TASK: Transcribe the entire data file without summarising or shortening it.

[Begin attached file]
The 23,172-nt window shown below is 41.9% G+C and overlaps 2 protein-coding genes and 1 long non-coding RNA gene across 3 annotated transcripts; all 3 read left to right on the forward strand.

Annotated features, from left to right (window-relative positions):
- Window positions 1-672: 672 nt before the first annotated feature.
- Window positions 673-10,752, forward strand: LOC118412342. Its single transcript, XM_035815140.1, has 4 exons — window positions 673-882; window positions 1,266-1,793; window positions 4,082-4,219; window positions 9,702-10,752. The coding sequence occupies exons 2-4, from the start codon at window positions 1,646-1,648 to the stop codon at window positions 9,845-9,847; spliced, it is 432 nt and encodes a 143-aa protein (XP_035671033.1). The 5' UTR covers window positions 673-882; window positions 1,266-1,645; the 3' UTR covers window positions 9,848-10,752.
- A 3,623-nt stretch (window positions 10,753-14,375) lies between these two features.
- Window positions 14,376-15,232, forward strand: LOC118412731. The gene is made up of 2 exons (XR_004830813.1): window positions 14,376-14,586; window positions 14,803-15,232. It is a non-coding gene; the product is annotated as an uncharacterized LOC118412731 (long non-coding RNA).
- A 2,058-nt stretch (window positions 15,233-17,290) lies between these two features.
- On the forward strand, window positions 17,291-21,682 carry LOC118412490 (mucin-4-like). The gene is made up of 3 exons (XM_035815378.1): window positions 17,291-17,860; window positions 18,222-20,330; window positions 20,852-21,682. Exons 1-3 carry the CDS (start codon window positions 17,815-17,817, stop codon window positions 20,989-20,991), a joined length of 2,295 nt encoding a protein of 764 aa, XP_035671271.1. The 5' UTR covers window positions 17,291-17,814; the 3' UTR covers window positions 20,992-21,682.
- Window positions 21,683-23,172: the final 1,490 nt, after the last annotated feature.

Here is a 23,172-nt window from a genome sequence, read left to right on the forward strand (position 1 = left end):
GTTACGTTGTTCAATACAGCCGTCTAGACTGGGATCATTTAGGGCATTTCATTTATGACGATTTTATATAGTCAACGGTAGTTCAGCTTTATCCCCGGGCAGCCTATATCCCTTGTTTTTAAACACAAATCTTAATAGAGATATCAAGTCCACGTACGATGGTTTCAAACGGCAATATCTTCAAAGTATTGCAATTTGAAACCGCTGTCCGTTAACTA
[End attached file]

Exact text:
The 23,172-nt window shown below is 41.9% G+C and overlaps 2 protein-coding genes and 1 long non-coding RNA gene across 3 annotated transcripts; all 3 read left to right on the forward strand.

Annotated features, from left to right (window-relative positions):
- Window positions 1-672: 672 nt before the first annotated feature.
- Window positions 673-10,752, forward strand: LOC118412342. Its single transcript, XM_035815140.1, has 4 exons — window positions 673-882; window positions 1,266-1,793; window positions 4,082-4,219; window positions 9,702-10,752. The coding sequence occupies exons 2-4, from the start codon at window positions 1,646-1,648 to the stop codon at window positions 9,845-9,847; spliced, it is 432 nt and encodes a 143-aa protein (XP_035671033.1). The 5' UTR covers window positions 673-882; window positions 1,266-1,645; the 3' UTR covers window positions 9,848-10,752.
- A 3,623-nt stretch (window positions 10,753-14,375) lies between these two features.
- Window positions 14,376-15,232, forward strand: LOC118412731. The gene is made up of 2 exons (XR_004830813.1): window positions 14,376-14,586; window positions 14,803-15,232. It is a non-coding gene; the product is annotated as an uncharacterized LOC118412731 (long non-coding RNA).
- A 2,058-nt stretch (window positions 15,233-17,290) lies between these two features.
- On the forward strand, window positions 17,291-21,682 carry LOC118412490 (mucin-4-like). The gene is made up of 3 exons (XM_035815378.1): window positions 17,291-17,860; window positions 18,222-20,330; window positions 20,852-21,682. Exons 1-3 carry the CDS (start codon window positions 17,815-17,817, stop codon window positions 20,989-20,991), a joined length of 2,295 nt encoding a protein of 764 aa, XP_035671271.1. The 5' UTR covers window positions 17,291-17,814; the 3' UTR covers window positions 20,992-21,682.
- Window positions 21,683-23,172: the final 1,490 nt, after the last annotated feature.

Here is a 23,172-nt window from a genome sequence, read left to right on the forward strand (position 1 = left end):
GTTACGTTGTTCAATACAGCCGTCTAGACTGGGATCATTTAGGGCATTTCATTTATGACGATTTTATATAGTCAACGGTAGTTCAGCTTTATCCCCGGGCAGCCTATATCCCTTGTTTTTAAACACAAATCTTAATAGAGATATCAAGTCCACGTACGATGGTTTCAAACGGCAATATCTTCAAAGTATTGCAATTTGAAACCGCTGTCCGTTAACTA